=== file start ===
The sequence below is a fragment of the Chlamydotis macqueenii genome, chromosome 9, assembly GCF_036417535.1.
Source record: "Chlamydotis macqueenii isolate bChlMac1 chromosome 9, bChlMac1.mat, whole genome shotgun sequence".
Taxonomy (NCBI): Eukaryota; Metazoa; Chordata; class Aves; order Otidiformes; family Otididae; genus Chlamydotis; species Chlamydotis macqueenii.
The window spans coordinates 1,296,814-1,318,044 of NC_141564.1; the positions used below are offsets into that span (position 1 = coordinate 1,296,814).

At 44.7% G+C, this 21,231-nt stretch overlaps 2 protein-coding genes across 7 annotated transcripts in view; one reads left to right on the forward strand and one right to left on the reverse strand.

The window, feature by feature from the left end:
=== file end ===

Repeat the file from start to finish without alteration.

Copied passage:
The sequence below is a fragment of the Chlamydotis macqueenii genome, chromosome 9, assembly GCF_036417535.1.
Source record: "Chlamydotis macqueenii isolate bChlMac1 chromosome 9, bChlMac1.mat, whole genome shotgun sequence".
Taxonomy (NCBI): Eukaryota; Metazoa; Chordata; class Aves; order Otidiformes; family Otididae; genus Chlamydotis; species Chlamydotis macqueenii.
The window spans coordinates 1,296,814-1,318,044 of NC_141564.1; the positions used below are offsets into that span (position 1 = coordinate 1,296,814).

At 44.7% G+C, this 21,231-nt stretch overlaps 2 protein-coding genes across 7 annotated transcripts in view; one reads left to right on the forward strand and one right to left on the reverse strand.

The window, feature by feature from the left end: